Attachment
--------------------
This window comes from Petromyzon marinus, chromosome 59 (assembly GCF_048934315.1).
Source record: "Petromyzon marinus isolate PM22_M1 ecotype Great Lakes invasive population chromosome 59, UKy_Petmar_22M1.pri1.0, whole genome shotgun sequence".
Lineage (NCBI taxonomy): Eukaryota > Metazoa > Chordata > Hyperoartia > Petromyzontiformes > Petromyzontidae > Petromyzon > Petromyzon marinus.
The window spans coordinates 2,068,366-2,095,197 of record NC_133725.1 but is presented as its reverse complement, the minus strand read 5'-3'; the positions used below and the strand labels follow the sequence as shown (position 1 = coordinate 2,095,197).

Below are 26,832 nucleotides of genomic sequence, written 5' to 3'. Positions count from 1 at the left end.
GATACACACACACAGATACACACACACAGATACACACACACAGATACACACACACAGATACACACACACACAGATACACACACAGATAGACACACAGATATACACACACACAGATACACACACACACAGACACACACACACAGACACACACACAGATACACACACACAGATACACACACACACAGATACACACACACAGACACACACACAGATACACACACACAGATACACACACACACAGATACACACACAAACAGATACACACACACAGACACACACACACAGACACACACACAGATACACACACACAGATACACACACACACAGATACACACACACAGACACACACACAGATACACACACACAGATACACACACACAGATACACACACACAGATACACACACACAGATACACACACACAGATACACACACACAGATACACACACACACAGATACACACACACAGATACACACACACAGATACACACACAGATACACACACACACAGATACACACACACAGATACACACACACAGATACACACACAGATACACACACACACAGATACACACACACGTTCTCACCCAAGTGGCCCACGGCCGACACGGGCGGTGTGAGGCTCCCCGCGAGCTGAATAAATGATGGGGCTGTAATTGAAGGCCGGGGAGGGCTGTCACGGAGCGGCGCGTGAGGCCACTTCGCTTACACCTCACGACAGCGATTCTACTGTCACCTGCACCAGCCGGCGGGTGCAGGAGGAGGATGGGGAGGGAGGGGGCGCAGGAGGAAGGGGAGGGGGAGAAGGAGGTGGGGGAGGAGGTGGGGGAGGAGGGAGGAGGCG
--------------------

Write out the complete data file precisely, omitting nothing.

This window comes from Petromyzon marinus, chromosome 59 (assembly GCF_048934315.1).
Source record: "Petromyzon marinus isolate PM22_M1 ecotype Great Lakes invasive population chromosome 59, UKy_Petmar_22M1.pri1.0, whole genome shotgun sequence".
Lineage (NCBI taxonomy): Eukaryota > Metazoa > Chordata > Hyperoartia > Petromyzontiformes > Petromyzontidae > Petromyzon > Petromyzon marinus.
The window spans coordinates 2,068,366-2,095,197 of record NC_133725.1 but is presented as its reverse complement, the minus strand read 5'-3'; the positions used below and the strand labels follow the sequence as shown (position 1 = coordinate 2,095,197).

Below are 26,832 nucleotides of genomic sequence, written 5' to 3'. Positions count from 1 at the left end.
GATACACACACACAGATACACACACACAGATACACACACACAGATACACACACACAGATACACACACACACAGATACACACACAGATAGACACACAGATATACACACACACAGATACACACACACACAGACACACACACACAGACACACACACAGATACACACACACAGATACACACACACACAGATACACACACACAGACACACACACAGATACACACACACAGATACACACACACACAGATACACACACAAACAGATACACACACACAGACACACACACACAGACACACACACAGATACACACACACAGATACACACACACACAGATACACACACACAGACACACACACAGATACACACACACAGATACACACACACAGATACACACACACAGATACACACACACAGATACACACACACAGATACACACACACAGATACACACACACACAGATACACACACACAGATACACACACACAGATACACACACAGATACACACACACACAGATACACACACACAGATACACACACACAGATACACACACAGATACACACACACACAGATACACACACACGTTCTCACCCAAGTGGCCCACGGCCGACACGGGCGGTGTGAGGCTCCCCGCGAGCTGAATAAATGATGGGGCTGTAATTGAAGGCCGGGGAGGGCTGTCACGGAGCGGCGCGTGAGGCCACTTCGCTTACACCTCACGACAGCGATTCTACTGTCACCTGCACCAGCCGGCGGGTGCAGGAGGAGGATGGGGAGGGAGGGGGCGCAGGAGGAAGGGGAGGGGGAGAAGGAGGTGGGGGAGGAGGTGGGGGAGGAGGGAGGAGGCG